October 1859. It is proposed to call our king of bells 'Big Ben' in
honour of Sir Benjamin Hall, the President of the Board of Works,
during whose tenure of office it was cast
* ^ A B "The Great
Bell – Big Ben". Living Heritage. UK
Parliament. 13 November 2009. Retrieved 28 July 2012.
* ^ ICONS England. "
Big Ben – How did
Big Ben get its Name?".
Icons of England. Archived from the original on 24 January 2010.
Retrieved 30 April 2016.
* ^ The actual weight quoted by the founders is 13 tons 10 cwts 3
qtrs 15 lbs .
* ^ "The History of Great Paul".
Bell foundry museum, Leicester.
Archived from the original on 30 September 2007. Retrieved 19 October
* ^ "The New Houses of Parliament". The Standard . London. 16
November 1855. p. 2.
* ^ McKay, Chris (27 May 2010). Big Ben: the Great
Clock and the
Bells at the Palace of Westminster. Oxford University Press.
2.47–48. ISBN 978-019-958569-4 . Retrieved 13 April 2017.
* ^ Phillips, Alan (1959). The Story of Big Ben. Her Majesty's
Stationery Office. p. 13.
* ^ Starmer, William Wooding (1910). Quarter Chimes and Chime
Tunes. London: Novello. pp. 6–8.
* ^ Milmo, Cahel (5 June 2006). "Bong! A change of tune at
Westminster". The Independent. London. Retrieved 8 April 2008.
* ^ Lockyer, Herbert (1993). A devotional commentary on psalms.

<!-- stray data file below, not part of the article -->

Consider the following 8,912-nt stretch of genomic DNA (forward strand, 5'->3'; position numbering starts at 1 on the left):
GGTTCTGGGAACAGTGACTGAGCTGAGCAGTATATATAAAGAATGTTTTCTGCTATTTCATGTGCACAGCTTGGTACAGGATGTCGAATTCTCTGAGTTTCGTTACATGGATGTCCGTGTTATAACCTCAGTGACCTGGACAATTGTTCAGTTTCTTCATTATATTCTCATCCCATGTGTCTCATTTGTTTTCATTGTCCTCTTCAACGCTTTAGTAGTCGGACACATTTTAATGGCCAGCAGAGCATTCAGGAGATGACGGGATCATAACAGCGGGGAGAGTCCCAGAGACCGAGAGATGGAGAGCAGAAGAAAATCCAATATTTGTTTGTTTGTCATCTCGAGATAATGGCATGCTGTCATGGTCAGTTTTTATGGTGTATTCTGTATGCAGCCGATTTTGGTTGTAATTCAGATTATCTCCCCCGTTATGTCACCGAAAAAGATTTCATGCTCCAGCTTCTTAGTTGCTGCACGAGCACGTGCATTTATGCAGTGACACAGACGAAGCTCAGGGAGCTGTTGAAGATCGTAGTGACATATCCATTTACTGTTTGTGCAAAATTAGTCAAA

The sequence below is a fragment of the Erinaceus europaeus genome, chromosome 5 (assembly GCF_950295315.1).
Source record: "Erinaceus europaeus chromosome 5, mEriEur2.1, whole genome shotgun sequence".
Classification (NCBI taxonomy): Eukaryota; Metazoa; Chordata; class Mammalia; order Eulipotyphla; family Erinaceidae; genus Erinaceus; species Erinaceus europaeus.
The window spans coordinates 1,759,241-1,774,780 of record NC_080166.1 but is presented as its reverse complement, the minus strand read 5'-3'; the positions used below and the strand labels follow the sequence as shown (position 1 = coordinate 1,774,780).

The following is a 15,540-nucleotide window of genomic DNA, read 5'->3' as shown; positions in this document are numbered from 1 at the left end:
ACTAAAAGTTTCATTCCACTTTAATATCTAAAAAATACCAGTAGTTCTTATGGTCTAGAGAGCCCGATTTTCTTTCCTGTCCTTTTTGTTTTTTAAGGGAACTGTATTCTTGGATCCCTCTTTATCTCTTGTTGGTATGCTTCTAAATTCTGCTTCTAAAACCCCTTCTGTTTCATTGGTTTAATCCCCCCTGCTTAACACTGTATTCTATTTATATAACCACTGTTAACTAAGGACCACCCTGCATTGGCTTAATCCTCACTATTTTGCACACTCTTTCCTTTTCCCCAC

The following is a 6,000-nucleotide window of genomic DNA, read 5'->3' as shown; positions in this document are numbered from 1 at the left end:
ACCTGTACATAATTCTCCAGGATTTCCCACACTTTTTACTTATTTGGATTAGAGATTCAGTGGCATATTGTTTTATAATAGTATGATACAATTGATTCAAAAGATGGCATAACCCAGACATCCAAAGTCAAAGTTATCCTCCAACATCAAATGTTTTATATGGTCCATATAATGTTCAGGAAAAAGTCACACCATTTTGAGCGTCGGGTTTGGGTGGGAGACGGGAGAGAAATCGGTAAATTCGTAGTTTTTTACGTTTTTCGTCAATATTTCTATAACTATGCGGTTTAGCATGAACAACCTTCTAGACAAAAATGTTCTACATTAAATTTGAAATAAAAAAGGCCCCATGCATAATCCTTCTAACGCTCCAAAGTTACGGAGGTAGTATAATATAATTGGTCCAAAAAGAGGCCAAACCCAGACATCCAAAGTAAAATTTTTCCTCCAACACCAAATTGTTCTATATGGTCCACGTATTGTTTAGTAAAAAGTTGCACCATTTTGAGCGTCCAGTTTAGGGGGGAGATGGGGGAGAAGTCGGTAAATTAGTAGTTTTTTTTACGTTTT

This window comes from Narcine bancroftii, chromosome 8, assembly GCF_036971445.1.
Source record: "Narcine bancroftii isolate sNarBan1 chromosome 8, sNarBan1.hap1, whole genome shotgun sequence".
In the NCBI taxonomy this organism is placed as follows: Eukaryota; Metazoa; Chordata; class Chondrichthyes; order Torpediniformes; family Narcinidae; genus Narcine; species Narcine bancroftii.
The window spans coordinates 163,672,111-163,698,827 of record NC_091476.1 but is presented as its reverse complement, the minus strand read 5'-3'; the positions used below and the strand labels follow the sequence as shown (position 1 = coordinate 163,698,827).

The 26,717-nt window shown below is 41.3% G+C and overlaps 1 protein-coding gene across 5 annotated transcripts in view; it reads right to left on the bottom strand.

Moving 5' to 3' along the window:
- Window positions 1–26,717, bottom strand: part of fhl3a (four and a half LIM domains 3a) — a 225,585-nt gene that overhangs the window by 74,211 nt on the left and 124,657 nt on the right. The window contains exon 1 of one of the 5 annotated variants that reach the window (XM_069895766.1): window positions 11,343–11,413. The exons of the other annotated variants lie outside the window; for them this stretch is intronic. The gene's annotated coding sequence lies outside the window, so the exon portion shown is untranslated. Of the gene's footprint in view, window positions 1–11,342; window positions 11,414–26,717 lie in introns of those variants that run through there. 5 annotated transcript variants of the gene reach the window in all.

Grand Rapids, MI: Kregel Christian Books. p. 149. ISBN 0-8254-3146-8 .
* ^ Steve Jaggs, Keeper of the Clock, interviewed on Sky News, 26
* ^ "The Story of Big Ben". Whitechapel
Bell Foundry. Retrieved 9
* ^ Betts, Jonathan D. (26 November 2008). "Big Ben". Encyclopædia
Britannica. Encyclopædia Britannica Online. Archived from the
original on 2 November 2008. Retrieved 27 October 2008.
* ^ "Big Ben". The Columbia Encyclopedia. Columbia University
Press. July 2001. Archived from the original on 10 October 2008.
Retrieved 27 October 2008.
* ^ "Big Ben". Encarta World English Dictionary . Microsoft
Corporation. 2009. Archived from the original on 31 October 2009.
Retrieved 14 January 2009.
* ^ Lockhart, Ann (1997).
Big Ben and the Westminster
Stroud, Gloucestershire. ISBN 0853728399 .
* ^ Patterson, John (1 June 2007). "City Light".
The Guardian .
London. Archived from the original on 18 June 2008. Retrieved 26
* ^ "
Big Ben \'UK\'s favourite landmark\'". BBC News. 9 April 2008.
Retrieved 26 April 2010.
* ^ Metro (21 October 2007). "
Big Ben most iconic
location". London. Retrieved 30 April 2016.
* ^ "Fireworks going off at the
London Eye and
Big Ben to welcome
2012 in London" .
BBC One . Retrieved 31 December 2011.
* ^ "
Remembrance Day across the UK". BBC News. 14 November 2004.
Retrieved 13 August 2012.
* ^ "How to make Big Ben\'s clock strike 13". BBC News. 4 November
2010. Retrieved 13 August 2012.
* ^ Robinson, James (22 October 2009). "ITV to drop
Big Ben from
News at Ten titles".
The Guardian . London. Retrieved 13 August 2012.
* ^ "
Big Ben Microphone". BBC. Retrieved 15 April 2015.
* ^ "General election results beamed onto Big Ben". UK Parliament.
Archived from the original on 11 November 2010. Retrieved 30 April
* ^ "
Big Ben strikes to celebrate start of 2012 Olympics". YouTube.
Retrieved 27 July 2012.
* ^ UK Parliament (April 2016). "Frequently asked questions about
the conservation refurbishment of the Elizabeth
Tower and Big Ben".
Retrieved 30 April 2016.
Wikimedia Commons has media related